Hubble Captures Nearly 265,000 Galaxies in Legacy Field Image | Astronomy

Hubble creates stunning mosaic containing roughly 265,000 galaxies

These galaxies go back 13.3 billion years to 500 million years after the big bang, showcasing how they have changed over time.

The University of Connecticut's Katherine Whitaker is part of a team of astronomers who have put together the largest and most comprehensive "history book" of the universe from 16 years' worth of observations from NASA's Hubble Space Telescope.

"This one image contains the full history of the growth of galaxies in the universe, from their time as "infants" to when they grew into fully fledged "adults"," said Garth Illingworth of the University of California, Santa Cruz, leader of the team that assembled the image.

The scientists are working on a second set of mosaic images that combines more than 5,200 captures by the Hubble telescope from another area of the sky.

The Hubble Space Telescope has been an essential tool in helping us understand our origins, peering back in time as it photographs the most distant objects in our universe.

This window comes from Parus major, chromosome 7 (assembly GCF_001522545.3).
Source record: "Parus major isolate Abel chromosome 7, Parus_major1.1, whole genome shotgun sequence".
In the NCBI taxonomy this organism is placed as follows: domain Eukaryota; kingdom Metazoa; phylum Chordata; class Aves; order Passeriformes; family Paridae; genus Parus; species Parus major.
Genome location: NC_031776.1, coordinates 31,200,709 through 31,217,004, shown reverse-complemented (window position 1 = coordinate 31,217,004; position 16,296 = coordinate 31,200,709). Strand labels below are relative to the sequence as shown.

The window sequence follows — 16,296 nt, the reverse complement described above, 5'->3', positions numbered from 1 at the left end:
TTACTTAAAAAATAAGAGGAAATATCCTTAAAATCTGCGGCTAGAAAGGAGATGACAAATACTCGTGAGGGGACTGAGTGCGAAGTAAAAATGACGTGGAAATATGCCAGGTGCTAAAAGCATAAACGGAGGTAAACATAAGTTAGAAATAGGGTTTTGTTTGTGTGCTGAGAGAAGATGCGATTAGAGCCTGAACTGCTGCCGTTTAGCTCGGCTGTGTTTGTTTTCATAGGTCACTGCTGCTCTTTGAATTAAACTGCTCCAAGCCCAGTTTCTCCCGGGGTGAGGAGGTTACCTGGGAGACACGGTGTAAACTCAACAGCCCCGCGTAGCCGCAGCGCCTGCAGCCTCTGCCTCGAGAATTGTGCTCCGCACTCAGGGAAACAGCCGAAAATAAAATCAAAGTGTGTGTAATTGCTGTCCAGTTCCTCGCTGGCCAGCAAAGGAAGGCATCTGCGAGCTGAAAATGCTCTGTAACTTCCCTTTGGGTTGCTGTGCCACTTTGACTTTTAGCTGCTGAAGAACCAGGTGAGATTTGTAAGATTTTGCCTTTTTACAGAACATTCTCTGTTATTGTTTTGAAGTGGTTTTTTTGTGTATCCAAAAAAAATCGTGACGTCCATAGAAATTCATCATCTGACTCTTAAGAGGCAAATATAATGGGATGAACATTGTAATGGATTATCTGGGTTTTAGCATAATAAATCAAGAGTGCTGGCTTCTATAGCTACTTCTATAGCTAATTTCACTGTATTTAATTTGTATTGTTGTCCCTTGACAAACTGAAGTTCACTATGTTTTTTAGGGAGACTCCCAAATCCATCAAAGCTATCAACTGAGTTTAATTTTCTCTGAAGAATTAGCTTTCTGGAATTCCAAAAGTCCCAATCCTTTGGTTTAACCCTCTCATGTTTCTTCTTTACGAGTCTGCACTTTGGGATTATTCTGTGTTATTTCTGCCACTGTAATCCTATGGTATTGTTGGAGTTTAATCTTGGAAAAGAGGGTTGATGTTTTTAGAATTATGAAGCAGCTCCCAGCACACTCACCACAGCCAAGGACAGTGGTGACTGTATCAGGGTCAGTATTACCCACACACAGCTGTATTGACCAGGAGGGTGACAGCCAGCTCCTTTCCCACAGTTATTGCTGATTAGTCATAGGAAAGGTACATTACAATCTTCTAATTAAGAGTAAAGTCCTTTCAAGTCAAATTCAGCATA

"With images at so many frequencies, we can dissect the light from galaxies into the contributions from old and young stars, as well as active galactic nuclei".

The first of these surveys was the 1995 Hubble Deep Field survey, followed by the 2004 Hubble Ultra Deep Field and the 2012 Hubble eXtreme Deep Field. Those instruments will include NASA's Wide Field Infrared Survey Telescope and James Webb Space Telescope.

The new mosaic captures roughly 30 times as many galaxies as any previous deep-field view and spans nearly the width of the full moon, according to the NASA statement.

In the case of the Hubble Ultra Deep Field, the image captured 10,000 galaxies.

The image yields a huge catalog of distant galaxies.

This graphic reveals close-up images of 15 galaxies from the 265,000 galaxies in the Hubble Legacy Field.

"Such exquisite high-resolution measurements of the numerous galaxies in this catalog enable a wide swath of extragalactic study", said Dr. Katherine Whitaker, an astronomer at the University of CT, in Storrs.

The subsequent Hubble Ultra Deep Field from 2004 revealed almost 10,000 galaxies in a single image.

The Hubble observes ultraviolet wavelengths, which the atmosphere filters out, and it collects visible light.

The vast number of galaxies in the Legacy Field image are also prime targets for future telescopes. If Hubble had taken the images in one back-to-back observation, it would have lasted 250 days.

Dr Van Dokkum said astronomers hope to expand the multi-wavelength range of the images NASA's planned Wide Field Infrared Survey Telescope which will allow it to explore an even wider area of space than HLF. The galaxy was received "Hubble" to study the Central regions 145 a nearby spiral galaxies.